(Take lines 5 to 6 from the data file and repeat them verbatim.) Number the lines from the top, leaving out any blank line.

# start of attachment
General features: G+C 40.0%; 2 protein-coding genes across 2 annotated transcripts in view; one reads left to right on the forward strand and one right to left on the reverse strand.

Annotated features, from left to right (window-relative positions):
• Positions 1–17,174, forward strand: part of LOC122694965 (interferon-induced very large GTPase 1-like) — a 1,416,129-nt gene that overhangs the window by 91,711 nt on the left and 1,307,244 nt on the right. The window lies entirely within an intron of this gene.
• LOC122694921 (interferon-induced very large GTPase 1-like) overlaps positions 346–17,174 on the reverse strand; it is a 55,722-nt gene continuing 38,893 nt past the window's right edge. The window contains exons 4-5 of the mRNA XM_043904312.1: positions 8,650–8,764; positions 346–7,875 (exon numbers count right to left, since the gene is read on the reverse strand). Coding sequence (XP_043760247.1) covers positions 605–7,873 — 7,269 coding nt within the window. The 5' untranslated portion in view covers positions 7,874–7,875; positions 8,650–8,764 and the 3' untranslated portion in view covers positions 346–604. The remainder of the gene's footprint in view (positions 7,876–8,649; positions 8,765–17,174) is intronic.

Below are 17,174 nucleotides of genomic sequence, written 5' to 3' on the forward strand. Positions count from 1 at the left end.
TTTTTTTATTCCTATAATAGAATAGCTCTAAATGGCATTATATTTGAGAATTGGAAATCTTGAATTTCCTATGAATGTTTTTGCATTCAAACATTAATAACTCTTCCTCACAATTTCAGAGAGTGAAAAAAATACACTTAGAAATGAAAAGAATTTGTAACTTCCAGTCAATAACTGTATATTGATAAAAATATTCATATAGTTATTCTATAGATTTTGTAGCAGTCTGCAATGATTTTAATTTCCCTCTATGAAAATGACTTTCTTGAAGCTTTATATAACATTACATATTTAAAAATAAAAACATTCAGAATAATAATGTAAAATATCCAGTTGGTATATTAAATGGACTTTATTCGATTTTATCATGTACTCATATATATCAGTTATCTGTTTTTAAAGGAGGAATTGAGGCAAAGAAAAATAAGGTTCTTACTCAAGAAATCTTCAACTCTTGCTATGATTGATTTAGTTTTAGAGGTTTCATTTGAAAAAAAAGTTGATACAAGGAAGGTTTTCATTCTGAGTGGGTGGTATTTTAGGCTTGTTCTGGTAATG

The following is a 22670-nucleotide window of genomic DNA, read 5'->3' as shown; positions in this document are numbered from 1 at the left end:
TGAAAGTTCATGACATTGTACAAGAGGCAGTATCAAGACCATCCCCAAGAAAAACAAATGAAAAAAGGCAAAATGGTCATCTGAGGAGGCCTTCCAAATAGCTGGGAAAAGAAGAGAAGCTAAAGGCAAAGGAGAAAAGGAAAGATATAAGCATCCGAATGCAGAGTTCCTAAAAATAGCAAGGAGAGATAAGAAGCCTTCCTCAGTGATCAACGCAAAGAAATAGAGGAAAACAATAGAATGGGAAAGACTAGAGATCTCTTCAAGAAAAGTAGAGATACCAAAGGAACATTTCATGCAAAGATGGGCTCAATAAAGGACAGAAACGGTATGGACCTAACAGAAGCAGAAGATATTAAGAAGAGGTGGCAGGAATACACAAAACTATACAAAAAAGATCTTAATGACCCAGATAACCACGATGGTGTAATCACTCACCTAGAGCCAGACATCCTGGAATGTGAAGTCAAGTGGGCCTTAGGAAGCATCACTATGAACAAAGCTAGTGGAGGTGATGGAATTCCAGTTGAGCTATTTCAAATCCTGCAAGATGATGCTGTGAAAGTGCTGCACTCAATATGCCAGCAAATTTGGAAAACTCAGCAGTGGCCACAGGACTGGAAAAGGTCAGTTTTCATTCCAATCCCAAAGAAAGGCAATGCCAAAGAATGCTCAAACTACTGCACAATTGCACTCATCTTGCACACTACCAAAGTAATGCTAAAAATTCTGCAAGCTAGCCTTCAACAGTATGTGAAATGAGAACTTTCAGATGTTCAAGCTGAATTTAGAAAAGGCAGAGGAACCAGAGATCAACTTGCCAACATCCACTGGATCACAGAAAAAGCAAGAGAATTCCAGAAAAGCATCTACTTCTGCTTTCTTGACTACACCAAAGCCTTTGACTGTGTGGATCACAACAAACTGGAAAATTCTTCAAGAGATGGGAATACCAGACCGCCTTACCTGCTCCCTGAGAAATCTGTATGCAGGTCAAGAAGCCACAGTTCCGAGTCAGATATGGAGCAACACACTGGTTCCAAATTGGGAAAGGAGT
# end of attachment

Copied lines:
Below are 17,174 nucleotides of genomic sequence, written 5' to 3' on the forward strand. Positions count from 1 at the left end.
TTTTTTTATTCCTATAATAGAATAGCTCTAAATGGCATTATATTTGAGAATTGGAAATCTTGAATTTCCTATGAATGTTTTTGCATTCAAACATTAATAACTCTTCCTCACAATTTCAGAGAGTGAAAAAAATACACTTAGAAATGAAAAGAATTTGTAACTTCCAGTCAATAACTGTATATTGATAAAAATATTCATATAGTTATTCTATAGATTTTGTAGCAGTCTGCAATGATTTTAATTTCCCTCTATGAAAATGACTTTCTTGAAGCTTTATATAACATTACATATTTAAAAATAAAAACATTCAGAATAATAATGTAAAATATCCAGTTGGTATATTAAATGGACTTTATTCGATTTTATCATGTACTCATATATATCAGTTATCTGTTTTTAAAGGAGGAATTGAGGCAAAGAAAAATAAGGTTCTTACTCAAGAAATCTTCAACTCTTGCTATGATTGATTTAGTTTTAGAGGTTTCATTTGAAAAAAAAGTTGATACAAGGAAGGTTTTCATTCTGAGTGGGTGGTATTTTAGGCTTGTTCTGGTAATG